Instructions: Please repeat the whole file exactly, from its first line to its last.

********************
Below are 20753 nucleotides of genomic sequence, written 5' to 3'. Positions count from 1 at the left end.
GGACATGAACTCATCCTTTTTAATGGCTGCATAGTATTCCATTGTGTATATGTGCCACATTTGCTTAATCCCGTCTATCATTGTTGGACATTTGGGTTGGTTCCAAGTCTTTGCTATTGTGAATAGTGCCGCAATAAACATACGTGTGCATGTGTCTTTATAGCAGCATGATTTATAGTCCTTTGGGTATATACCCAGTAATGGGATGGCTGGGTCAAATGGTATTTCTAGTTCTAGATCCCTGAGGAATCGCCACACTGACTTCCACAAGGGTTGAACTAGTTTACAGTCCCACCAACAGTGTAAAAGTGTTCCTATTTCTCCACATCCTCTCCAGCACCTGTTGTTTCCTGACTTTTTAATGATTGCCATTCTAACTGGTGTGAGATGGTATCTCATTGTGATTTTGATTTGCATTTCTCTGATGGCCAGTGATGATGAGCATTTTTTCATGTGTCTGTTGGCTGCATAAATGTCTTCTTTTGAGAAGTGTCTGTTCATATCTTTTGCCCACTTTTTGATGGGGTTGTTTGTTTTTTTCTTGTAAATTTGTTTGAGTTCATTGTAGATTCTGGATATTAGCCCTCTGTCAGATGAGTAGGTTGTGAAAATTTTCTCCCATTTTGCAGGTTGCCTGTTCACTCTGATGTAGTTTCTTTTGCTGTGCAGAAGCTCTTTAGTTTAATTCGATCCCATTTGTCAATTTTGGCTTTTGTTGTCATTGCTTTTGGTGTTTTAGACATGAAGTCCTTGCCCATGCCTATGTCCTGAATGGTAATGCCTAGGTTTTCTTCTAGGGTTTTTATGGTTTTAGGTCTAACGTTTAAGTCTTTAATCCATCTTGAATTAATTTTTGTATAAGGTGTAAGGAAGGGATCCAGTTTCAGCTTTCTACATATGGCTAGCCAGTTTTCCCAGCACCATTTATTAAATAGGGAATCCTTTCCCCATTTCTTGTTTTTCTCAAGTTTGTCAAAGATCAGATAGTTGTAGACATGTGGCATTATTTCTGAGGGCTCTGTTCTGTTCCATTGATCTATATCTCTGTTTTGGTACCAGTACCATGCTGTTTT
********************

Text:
Below are 20753 nucleotides of genomic sequence, written 5' to 3'. Positions count from 1 at the left end.
GGACATGAACTCATCCTTTTTAATGGCTGCATAGTATTCCATTGTGTATATGTGCCACATTTGCTTAATCCCGTCTATCATTGTTGGACATTTGGGTTGGTTCCAAGTCTTTGCTATTGTGAATAGTGCCGCAATAAACATACGTGTGCATGTGTCTTTATAGCAGCATGATTTATAGTCCTTTGGGTATATACCCAGTAATGGGATGGCTGGGTCAAATGGTATTTCTAGTTCTAGATCCCTGAGGAATCGCCACACTGACTTCCACAAGGGTTGAACTAGTTTACAGTCCCACCAACAGTGTAAAAGTGTTCCTATTTCTCCACATCCTCTCCAGCACCTGTTGTTTCCTGACTTTTTAATGATTGCCATTCTAACTGGTGTGAGATGGTATCTCATTGTGATTTTGATTTGCATTTCTCTGATGGCCAGTGATGATGAGCATTTTTTCATGTGTCTGTTGGCTGCATAAATGTCTTCTTTTGAGAAGTGTCTGTTCATATCTTTTGCCCACTTTTTGATGGGGTTGTTTGTTTTTTTCTTGTAAATTTGTTTGAGTTCATTGTAGATTCTGGATATTAGCCCTCTGTCAGATGAGTAGGTTGTGAAAATTTTCTCCCATTTTGCAGGTTGCCTGTTCACTCTGATGTAGTTTCTTTTGCTGTGCAGAAGCTCTTTAGTTTAATTCGATCCCATTTGTCAATTTTGGCTTTTGTTGTCATTGCTTTTGGTGTTTTAGACATGAAGTCCTTGCCCATGCCTATGTCCTGAATGGTAATGCCTAGGTTTTCTTCTAGGGTTTTTATGGTTTTAGGTCTAACGTTTAAGTCTTTAATCCATCTTGAATTAATTTTTGTATAAGGTGTAAGGAAGGGATCCAGTTTCAGCTTTCTACATATGGCTAGCCAGTTTTCCCAGCACCATTTATTAAATAGGGAATCCTTTCCCCATTTCTTGTTTTTCTCAAGTTTGTCAAAGATCAGATAGTTGTAGACATGTGGCATTATTTCTGAGGGCTCTGTTCTGTTCCATTGATCTATATCTCTGTTTTGGTACCAGTACCATGCTGTTTT